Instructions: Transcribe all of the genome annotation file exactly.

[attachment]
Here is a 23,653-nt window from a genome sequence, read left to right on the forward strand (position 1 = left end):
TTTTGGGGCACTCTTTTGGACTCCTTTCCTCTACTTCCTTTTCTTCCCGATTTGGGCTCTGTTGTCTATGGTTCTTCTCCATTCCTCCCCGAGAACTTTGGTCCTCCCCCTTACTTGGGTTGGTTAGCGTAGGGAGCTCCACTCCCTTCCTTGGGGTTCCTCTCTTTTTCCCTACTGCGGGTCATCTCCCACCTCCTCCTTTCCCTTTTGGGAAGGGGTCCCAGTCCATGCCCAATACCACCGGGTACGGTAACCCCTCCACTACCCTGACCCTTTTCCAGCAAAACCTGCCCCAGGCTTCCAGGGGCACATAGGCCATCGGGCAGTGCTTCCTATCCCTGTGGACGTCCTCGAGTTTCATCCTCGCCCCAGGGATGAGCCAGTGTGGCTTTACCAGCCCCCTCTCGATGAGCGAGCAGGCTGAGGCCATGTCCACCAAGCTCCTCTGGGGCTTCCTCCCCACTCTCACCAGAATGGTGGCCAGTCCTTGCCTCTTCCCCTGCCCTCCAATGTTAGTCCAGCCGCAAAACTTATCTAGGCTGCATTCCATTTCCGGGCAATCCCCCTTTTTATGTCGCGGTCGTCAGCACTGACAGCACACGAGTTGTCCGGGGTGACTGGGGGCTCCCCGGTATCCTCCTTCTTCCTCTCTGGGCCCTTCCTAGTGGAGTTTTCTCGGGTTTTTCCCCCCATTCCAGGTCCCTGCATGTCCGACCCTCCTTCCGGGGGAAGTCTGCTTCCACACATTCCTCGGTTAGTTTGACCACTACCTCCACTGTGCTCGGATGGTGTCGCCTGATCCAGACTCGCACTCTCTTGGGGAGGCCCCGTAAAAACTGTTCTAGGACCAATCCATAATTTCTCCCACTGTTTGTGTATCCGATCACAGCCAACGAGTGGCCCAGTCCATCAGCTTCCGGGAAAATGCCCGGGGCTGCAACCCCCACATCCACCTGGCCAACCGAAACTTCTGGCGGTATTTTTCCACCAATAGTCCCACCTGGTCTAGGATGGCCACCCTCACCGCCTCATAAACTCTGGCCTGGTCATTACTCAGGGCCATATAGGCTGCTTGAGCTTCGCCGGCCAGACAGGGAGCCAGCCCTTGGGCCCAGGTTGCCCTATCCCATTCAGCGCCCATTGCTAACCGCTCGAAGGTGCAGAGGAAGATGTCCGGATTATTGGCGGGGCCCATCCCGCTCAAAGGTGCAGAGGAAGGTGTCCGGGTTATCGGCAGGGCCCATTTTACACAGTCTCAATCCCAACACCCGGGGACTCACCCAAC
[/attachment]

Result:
Here is a 23,653-nt window from a genome sequence, read left to right on the forward strand (position 1 = left end):
TTTTGGGGCACTCTTTTGGACTCCTTTCCTCTACTTCCTTTTCTTCCCGATTTGGGCTCTGTTGTCTATGGTTCTTCTCCATTCCTCCCCGAGAACTTTGGTCCTCCCCCTTACTTGGGTTGGTTAGCGTAGGGAGCTCCACTCCCTTCCTTGGGGTTCCTCTCTTTTTCCCTACTGCGGGTCATCTCCCACCTCCTCCTTTCCCTTTTGGGAAGGGGTCCCAGTCCATGCCCAATACCACCGGGTACGGTAACCCCTCCACTACCCTGACCCTTTTCCAGCAAAACCTGCCCCAGGCTTCCAGGGGCACATAGGCCATCGGGCAGTGCTTCCTATCCCTGTGGACGTCCTCGAGTTTCATCCTCGCCCCAGGGATGAGCCAGTGTGGCTTTACCAGCCCCCTCTCGATGAGCGAGCAGGCTGAGGCCATGTCCACCAAGCTCCTCTGGGGCTTCCTCCCCACTCTCACCAGAATGGTGGCCAGTCCTTGCCTCTTCCCCTGCCCTCCAATGTTAGTCCAGCCGCAAAACTTATCTAGGCTGCATTCCATTTCCGGGCAATCCCCCTTTTTATGTCGCGGTCGTCAGCACTGACAGCACACGAGTTGTCCGGGGTGACTGGGGGCTCCCCGGTATCCTCCTTCTTCCTCTCTGGGCCCTTCCTAGTGGAGTTTTCTCGGGTTTTTCCCCCCATTCCAGGTCCCTGCATGTCCGACCCTCCTTCCGGGGGAAGTCTGCTTCCACACATTCCTCGGTTAGTTTGACCACTACCTCCACTGTGCTCGGATGGTGTCGCCTGATCCAGACTCGCACTCTCTTGGGGAGGCCCCGTAAAAACTGTTCTAGGACCAATCCATAATTTCTCCCACTGTTTGTGTATCCGATCACAGCCAACGAGTGGCCCAGTCCATCAGCTTCCGGGAAAATGCCCGGGGCTGCAACCCCCACATCCACCTGGCCAACCGAAACTTCTGGCGGTATTTTTCCACCAATAGTCCCACCTGGTCTAGGATGGCCACCCTCACCGCCTCATAAACTCTGGCCTGGTCATTACTCAGGGCCATATAGGCTGCTTGAGCTTCGCCGGCCAGACAGGGAGCCAGCCCTTGGGCCCAGGTTGCCCTATCCCATTCAGCGCCCATTGCTAACCGCTCGAAGGTGCAGAGGAAGATGTCCGGATTATTGGCGGGGCCCATCCCGCTCAAAGGTGCAGAGGAAGGTGTCCGGGTTATCGGCAGGGCCCATTTTACACAGTCTCAATCCCAACACCCGGGGACTCACCCAAC